Factors Affecting Root Nodule Formation in the Frankia-actinorhizal Symbiosis




Vemulapally, Spandana

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Actinorhizal plants can form symbiotic associations with root-nodule forming Gram-positive actinobacteria of the genus Frankia. These filamentous heterotrophic bacteria provide the plants with reduced nitrogen resources through nitrogen fixation. Our lab has been a pioneer in developing and using molecular tools like quantitative PCR (qPCR) to detect and quantify specific Frankia populations in soils and in root nodules. Previous studies using qPCR and Illumina sequencing suggested that root nodule formation was not a function of abundance or relative diversity of specific Frankia populations in soils. Root nodule formation could therefore be affected by alternative traits of Frankia populations present in the environment, one of which could be competition between strains in which one strain outcompetes the other for nodule formation even at low abundance. The diversity of frankiae in soils might be an additional variable since competition for nodule formation on their host plants has been described previously for different Frankia strains or populations. Vegetation has also been shown to affect the basic composition of frankiae in soils. Studies addressing these issues generally lack accurate quantification of nodulation units, i.e., numbers of individual cells and fragments potentially capable of inducing nodules on host plant species. One strain producing many small fragments with small numbers of cells could provide more nodulation units than another one developing few large colonies with comparatively more cells. The studies in this dissertation research focused on four topics involved in the establishment of the symbiosis between Frankia and the respective host plant species. The goal of the first study (chapter 2) was to investigate the potential role of infective isolates from Casuarina species on the potential establishment of noninfective Frankia strains in root nodule formation on Casuarina equisetifolia. We used quantitative PCR and in situ hybridization techniques to target strains representing specific Frankia clusters and sub-clusters to distinguish and quantify these Frankia populations in soils and root nodules of host plants in controlled microcosm studies. This study established the presence of the atypical strain R43 as a surface contaminant in the periderm of root nodules and ruled out a potential co-infection mechanism. Chapter 3 reports results of a study assessing nodule-forming capacities and competition for nodulation of two Frankia strains inoculated in defined nodulation units, i.e., specific cell or filament numbers, and identical inoculation procedure, in soil microcosms vegetated with their host plant Alnus glutinosa. Our study demonstrates that the cluster 1a Frankia strain ArI3 is much more infective and competitive for root nodule formation than cluster 1b Frankia strain Ag45/Mut15. These studies were expanded in chapter 4 to assess nodulation capacities of the prolific spore-forming Frankia strain CcI3, the type strain of Frankia casuarinae and member of cluster 1c, on its host plant Casuarina equisetifolia. Nodulation capacities were related to different nodulation units (i.e., individual cells such as spores and single vegetative cells, as well as filaments of different fragment sizes). We used qPCR and fluorescence microscopy to quantify the nodulation units and the role of nodulation units in estimating the efficiency of Frankia inoculum in forming root nodules. Finally, chapter 5 reports on studies assessing host plant effects on the abundance and distribution of introduced or indigenous Frankia populations in soils and in root nodules. Host plants belonging to different Alnus species were used in microcosm setups with silty clay loam from Illinois with indigenous Frankia populations, and sandy soils from Bastrop, Texas, with introduced Frankia strains belonging to clusters 1a, 1b, 1c, 3 and 4 to study vegetation effects. This study showed large differences between indigenous Frankia populations detected in soils and in root nodules of different host plants, thereby confirming that plant species are selecting specific Frankia populations from soil for root nodule formation independent of the abundance or relative diversity of specific Frankia populations in soils. Introducing Frankia strains into sandy soils showed a competitive advantage of Frankia cluster 1a strain ArI3 over other strains in forming root nodules, however, this strain is outcompeted by other strains during saprotrophic growth in soil. This competitive advantage of cluster 1a strain has been reported in chapter 2 as well, however, is only observed when strains were introduced into soils, and not in established populations in soils. This effect could therefore be related to the inoculation of the strain, and thus reflect an artifact that is not prevalent in indigenous Frankia populations where plant selection might play a major role in root nodule formation by specific Frankia populations. This potential competition for nodule formation in introduced Frankia populations is important and needs to be investigated in field studies to improve Frankia inoculum for use in agroforestry. Studies on the presence and importance of multiple strains in single root nodules is generally lacking and hence future studies should be focused on the role of atypical strains isolated from one host plant but found to be infective on other host plants as well as on strains of cluster 4 Frankia, which represent atypical and generally non-nitrogen fixing frankiae.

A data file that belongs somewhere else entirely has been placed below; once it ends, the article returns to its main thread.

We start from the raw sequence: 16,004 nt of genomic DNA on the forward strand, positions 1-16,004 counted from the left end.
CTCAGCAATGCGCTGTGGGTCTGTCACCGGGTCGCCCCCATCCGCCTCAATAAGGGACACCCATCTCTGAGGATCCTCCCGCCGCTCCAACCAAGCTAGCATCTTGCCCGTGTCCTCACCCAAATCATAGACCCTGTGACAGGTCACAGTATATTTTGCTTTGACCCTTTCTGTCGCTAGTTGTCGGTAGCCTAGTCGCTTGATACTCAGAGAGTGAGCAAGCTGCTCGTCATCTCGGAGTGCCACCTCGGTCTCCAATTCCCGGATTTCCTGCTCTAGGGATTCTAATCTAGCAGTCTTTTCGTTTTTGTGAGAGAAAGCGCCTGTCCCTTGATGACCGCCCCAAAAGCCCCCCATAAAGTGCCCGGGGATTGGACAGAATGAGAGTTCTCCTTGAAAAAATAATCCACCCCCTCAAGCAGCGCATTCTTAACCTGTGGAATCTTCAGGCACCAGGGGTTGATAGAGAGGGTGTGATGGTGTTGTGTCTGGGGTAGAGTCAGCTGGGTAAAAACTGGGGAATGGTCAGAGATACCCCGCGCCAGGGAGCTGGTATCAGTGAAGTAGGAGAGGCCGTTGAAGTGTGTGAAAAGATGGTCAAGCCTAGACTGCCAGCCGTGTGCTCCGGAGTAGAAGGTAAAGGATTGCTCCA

Frankia, competition, root nodule, quantification, host plant


Vemulapally, S. (2021). Factors affecting root nodule formation in the Frankia-actinorhizal symbiosis (Unpublished dissertation). Texas State University, San Marcos, Texas.